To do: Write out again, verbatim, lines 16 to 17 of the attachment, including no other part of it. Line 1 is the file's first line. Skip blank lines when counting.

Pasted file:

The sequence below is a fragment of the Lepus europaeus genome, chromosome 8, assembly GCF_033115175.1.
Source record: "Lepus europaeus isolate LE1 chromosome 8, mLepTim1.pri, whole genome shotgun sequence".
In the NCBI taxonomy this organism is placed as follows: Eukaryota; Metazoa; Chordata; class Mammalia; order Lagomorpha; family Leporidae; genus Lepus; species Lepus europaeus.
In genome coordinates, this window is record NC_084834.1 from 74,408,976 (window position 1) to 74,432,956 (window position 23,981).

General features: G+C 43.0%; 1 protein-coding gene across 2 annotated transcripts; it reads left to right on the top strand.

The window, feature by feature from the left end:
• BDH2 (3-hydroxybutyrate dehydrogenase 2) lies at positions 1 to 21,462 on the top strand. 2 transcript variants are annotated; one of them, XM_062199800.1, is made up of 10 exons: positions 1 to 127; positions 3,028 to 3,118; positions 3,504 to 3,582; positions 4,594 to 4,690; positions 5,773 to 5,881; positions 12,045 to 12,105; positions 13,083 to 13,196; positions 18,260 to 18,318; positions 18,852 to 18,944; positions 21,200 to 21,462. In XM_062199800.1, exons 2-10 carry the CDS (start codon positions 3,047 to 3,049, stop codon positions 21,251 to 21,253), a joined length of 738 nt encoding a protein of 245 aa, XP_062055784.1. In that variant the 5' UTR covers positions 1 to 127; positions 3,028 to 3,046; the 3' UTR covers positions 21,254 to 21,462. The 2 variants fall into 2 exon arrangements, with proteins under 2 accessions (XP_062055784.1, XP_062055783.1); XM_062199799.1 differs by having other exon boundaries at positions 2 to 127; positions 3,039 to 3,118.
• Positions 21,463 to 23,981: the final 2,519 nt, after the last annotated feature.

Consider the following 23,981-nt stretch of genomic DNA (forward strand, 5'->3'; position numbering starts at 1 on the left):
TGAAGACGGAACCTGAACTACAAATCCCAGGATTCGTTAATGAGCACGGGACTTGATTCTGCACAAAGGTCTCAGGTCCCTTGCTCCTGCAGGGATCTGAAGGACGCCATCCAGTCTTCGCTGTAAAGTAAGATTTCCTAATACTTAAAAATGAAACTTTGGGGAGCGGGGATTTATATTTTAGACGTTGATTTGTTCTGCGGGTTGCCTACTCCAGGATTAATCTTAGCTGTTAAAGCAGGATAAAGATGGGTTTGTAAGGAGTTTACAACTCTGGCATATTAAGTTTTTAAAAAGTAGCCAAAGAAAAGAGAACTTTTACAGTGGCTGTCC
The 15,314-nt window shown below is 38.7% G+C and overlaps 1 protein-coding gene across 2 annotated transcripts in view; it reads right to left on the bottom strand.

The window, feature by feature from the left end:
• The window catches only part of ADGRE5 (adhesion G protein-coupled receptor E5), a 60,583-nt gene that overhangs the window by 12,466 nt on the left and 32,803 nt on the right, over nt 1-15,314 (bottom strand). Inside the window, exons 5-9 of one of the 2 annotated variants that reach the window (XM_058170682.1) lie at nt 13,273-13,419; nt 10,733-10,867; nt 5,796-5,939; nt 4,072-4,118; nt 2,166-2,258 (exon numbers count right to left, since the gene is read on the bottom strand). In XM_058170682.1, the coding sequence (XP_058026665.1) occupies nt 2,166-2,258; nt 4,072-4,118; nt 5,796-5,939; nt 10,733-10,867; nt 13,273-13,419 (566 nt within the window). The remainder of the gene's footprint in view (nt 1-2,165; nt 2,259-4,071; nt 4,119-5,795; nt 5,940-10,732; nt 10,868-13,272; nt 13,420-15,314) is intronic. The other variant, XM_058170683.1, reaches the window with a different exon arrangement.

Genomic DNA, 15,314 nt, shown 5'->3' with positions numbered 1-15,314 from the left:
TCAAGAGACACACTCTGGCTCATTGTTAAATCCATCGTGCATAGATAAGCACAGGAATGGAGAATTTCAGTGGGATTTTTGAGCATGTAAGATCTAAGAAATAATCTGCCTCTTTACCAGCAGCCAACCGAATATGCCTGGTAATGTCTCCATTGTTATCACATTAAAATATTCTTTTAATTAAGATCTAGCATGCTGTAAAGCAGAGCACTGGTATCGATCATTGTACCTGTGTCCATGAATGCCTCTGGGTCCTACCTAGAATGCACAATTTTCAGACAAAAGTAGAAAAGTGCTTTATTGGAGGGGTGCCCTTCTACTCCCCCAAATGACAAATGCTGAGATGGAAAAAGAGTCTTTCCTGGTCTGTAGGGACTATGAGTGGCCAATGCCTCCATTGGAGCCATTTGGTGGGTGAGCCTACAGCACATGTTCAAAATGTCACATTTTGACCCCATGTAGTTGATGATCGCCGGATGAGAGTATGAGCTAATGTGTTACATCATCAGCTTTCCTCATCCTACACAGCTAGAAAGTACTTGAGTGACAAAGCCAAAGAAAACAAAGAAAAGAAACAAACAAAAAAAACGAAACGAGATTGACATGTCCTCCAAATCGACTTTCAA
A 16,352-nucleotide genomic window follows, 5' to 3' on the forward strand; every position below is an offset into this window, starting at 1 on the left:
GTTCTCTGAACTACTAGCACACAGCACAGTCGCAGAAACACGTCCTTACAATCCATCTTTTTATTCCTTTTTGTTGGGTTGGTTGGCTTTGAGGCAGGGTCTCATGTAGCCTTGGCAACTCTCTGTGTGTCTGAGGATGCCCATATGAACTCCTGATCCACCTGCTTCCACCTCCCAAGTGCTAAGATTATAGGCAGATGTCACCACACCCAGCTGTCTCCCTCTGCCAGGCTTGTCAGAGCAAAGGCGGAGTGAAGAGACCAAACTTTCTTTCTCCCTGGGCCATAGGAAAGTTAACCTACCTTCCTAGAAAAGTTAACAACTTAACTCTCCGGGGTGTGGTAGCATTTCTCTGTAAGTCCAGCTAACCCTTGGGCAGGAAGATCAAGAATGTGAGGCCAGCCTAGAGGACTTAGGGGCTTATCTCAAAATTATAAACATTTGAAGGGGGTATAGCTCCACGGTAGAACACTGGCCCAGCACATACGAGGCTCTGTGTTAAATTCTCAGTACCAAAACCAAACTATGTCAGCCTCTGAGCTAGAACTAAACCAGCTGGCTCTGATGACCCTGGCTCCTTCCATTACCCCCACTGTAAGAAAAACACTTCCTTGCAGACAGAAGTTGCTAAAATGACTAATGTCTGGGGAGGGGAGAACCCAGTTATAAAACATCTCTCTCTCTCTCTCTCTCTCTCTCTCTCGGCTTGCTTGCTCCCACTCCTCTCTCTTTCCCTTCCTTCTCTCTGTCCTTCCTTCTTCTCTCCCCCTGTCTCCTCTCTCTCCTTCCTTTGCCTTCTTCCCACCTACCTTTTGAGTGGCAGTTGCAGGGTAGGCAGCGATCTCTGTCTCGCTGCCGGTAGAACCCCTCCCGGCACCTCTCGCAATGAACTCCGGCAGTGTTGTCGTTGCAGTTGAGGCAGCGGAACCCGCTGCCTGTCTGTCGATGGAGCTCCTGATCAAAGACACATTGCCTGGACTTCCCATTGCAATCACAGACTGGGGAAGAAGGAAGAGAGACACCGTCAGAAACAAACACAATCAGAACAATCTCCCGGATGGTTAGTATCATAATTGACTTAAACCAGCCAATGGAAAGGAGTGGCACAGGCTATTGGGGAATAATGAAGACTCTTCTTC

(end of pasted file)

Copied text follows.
A 16,352-nucleotide genomic window follows, 5' to 3' on the forward strand; every position below is an offset into this window, starting at 1 on the left:
GTTCTCTGAACTACTAGCACACAGCACAGTCGCAGAAACACGTCCTTACAATCCATCTTTTTATTCCTTTTTGTTGGGTTGGTTGGCTTTGAGGCAGGGTCTCATGTAGCCTTGGCAACTCTCTGTGTGTCTGAGGATGCCCATATGAACTCCTGATCCACCTGCTTCCACCTCCCAAGTGCTAAGATTATAGGCAGATGTCACCACACCCAGCTGTCTCCCTCTGCCAGGCTTGTCAGAGCAAAGGCGGAGTGAAGAGACCAAACTTTCTTTCTCCCTGGGCCATAGGAAAGTTAACCTACCTTCCTAGAAAAGTTAACAACTTAACTCTCCGGGGTGTGGTAGCATTTCTCTGTAAGTCCAGCTAACCCTTGGGCAGGAAGATCAAGAATGTGAGGCCAGCCTAGAGGACTTAGGGGCTTATCTCAAAATTATAAACATTTGAAGGGGGTATAGCTCCACGGTAGAACACTGGCCCAGCACATACGAGGCTCTGTGTTAAATTCTCAGTACCAAAACCAAACTATGTCAGCCTCTGAGCTAGAACTAAACCAGCTGGCTCTGATGACCCTGGCTCCTTCCATTACCCCCACTGTAAGAAAAACACTTCCTTGCAGACAGAAGTTGCTAAAATGACTAATGTCTGGGGAGGGGAGAACCCAGTTATAAAACATCTCTCTCTCTCTCTCTCTCTCTCTCTCTCGGCTTGCTTGCTCCCACTCCTCTCTCTTTCCCTTCCTTCTCTCTGTCCTTCCTTCTTCTCTCCCCCTGTCTCCTCTCTCTCCTTCCTTTGCCTTCTTCCCACCTACCTTTTGAGTGGCAGTTGCAGGGTAGGCAGCGATCTCTGTCTCGCTGCCGGTAGAACCCCTCCCGGCACCTCTCGCAATGAACTCCGGCAGTGTTGTCGTTGCAGTTGAGGCAGCGGAACCCGCTGCCTGTCTGTCGATGGAGCTCCTGATCAAAGACACATTGCCTGGACTTCCCATTGCAATCACAGACTGGGGAAGAAGGAAGAGAGACACCGTCAGAAACAAACACAATCAGAACAATCTCCCGGATGGTTAGTATCATAATTGACTTAAACCAGCCAATGGAAAGGAGTGGCACAGGCTATTGGGGAATAATGAAGACTCTTCTTC